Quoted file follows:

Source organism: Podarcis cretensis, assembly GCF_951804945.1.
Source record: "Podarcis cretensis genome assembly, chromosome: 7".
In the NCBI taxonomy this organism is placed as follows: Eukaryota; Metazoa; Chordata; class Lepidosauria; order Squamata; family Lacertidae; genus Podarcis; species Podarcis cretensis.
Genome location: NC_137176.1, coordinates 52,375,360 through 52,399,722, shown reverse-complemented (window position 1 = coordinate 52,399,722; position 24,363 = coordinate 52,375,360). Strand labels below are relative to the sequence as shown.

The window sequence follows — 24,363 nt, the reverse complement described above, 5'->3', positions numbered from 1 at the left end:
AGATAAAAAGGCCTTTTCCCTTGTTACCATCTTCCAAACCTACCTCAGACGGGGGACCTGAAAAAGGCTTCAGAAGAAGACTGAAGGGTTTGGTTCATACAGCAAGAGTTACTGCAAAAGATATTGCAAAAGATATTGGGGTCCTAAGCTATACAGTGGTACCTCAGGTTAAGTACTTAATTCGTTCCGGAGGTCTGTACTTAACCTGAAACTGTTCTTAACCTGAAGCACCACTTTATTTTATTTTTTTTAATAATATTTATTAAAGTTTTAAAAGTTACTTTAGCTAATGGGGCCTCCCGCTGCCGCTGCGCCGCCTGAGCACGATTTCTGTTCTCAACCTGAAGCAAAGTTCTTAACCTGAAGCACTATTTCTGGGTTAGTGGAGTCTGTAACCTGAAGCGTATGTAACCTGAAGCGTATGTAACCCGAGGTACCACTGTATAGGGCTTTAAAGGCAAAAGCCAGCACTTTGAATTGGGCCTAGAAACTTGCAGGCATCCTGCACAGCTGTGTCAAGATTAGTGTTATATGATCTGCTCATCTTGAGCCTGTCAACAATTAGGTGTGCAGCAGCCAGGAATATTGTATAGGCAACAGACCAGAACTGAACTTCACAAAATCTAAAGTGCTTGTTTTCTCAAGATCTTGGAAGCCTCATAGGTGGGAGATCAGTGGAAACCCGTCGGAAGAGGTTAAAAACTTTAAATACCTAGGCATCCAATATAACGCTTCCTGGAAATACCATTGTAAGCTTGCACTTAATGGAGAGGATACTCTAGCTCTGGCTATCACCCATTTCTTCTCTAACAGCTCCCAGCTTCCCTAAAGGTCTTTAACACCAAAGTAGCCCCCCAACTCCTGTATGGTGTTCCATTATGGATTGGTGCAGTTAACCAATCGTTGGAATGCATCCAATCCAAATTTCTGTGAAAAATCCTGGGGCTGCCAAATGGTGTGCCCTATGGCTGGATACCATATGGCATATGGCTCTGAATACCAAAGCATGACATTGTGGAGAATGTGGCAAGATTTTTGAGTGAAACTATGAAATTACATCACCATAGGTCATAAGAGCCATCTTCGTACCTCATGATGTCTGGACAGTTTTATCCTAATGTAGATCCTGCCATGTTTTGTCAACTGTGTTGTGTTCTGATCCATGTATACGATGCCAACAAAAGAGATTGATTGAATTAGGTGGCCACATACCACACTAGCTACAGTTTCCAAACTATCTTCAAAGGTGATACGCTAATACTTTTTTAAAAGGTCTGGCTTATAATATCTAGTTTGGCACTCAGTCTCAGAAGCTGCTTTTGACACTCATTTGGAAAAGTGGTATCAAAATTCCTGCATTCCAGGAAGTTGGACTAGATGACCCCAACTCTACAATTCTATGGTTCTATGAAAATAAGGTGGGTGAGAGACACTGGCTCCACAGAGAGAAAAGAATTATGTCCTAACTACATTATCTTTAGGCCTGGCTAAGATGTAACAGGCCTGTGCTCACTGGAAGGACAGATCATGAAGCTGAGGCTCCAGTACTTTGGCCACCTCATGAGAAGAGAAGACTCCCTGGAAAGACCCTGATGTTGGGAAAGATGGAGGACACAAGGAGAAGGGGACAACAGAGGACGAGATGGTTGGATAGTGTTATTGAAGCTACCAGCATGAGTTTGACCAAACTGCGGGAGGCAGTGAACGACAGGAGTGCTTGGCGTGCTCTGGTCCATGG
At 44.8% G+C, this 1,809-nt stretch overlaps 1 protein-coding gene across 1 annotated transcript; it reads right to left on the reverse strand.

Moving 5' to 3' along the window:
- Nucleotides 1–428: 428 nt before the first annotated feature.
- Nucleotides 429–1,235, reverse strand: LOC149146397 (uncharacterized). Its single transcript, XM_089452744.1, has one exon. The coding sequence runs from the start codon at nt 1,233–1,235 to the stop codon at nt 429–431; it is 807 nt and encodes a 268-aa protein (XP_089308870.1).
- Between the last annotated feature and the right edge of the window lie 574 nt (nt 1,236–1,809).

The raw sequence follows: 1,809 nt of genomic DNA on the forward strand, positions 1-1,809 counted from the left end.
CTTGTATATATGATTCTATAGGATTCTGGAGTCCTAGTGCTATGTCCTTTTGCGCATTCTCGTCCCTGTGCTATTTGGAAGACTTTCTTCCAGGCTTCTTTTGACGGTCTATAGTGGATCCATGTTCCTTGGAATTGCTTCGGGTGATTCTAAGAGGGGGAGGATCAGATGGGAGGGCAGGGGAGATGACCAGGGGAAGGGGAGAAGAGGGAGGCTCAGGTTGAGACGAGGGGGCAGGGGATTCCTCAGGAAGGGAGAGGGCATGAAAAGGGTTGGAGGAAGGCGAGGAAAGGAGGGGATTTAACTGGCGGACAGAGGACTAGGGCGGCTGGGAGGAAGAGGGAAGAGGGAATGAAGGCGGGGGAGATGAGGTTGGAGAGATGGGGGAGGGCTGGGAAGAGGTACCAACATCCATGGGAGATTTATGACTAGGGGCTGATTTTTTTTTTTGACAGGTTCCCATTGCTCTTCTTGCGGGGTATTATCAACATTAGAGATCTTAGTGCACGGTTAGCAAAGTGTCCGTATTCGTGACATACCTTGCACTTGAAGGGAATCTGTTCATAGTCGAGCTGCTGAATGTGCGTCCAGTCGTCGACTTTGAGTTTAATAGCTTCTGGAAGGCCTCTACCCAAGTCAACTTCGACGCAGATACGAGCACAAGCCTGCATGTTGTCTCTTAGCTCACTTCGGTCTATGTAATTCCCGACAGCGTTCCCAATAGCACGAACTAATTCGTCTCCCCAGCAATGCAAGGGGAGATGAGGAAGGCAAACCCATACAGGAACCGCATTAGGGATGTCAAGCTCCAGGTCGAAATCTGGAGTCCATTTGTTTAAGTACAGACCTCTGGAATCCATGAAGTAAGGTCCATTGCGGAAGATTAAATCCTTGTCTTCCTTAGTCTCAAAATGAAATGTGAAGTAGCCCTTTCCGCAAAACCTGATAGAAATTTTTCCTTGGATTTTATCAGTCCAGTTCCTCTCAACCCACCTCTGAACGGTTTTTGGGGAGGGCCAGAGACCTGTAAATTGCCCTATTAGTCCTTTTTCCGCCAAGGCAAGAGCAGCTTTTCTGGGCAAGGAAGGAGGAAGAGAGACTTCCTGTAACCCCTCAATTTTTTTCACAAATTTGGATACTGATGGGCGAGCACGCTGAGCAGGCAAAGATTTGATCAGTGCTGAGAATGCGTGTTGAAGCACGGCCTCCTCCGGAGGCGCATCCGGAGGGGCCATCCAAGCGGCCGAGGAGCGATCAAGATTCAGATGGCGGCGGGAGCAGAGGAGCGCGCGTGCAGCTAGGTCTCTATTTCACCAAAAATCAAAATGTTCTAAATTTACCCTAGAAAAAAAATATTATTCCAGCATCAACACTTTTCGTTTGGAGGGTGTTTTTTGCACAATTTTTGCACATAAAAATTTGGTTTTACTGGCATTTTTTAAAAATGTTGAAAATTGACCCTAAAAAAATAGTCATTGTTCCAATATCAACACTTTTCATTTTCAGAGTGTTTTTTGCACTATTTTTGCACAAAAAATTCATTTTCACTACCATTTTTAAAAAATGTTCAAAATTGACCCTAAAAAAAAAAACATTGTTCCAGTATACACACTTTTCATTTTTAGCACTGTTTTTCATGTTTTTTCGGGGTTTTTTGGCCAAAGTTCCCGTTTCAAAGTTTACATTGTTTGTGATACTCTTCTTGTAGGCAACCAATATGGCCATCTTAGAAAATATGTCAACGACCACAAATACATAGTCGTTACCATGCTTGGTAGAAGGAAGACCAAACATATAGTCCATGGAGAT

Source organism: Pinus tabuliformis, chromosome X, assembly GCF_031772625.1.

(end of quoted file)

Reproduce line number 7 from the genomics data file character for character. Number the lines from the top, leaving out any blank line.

At 44.8% G+C, this 1,809-nt stretch overlaps 1 protein-coding gene across 1 annotated transcript; it reads right to left on the reverse strand.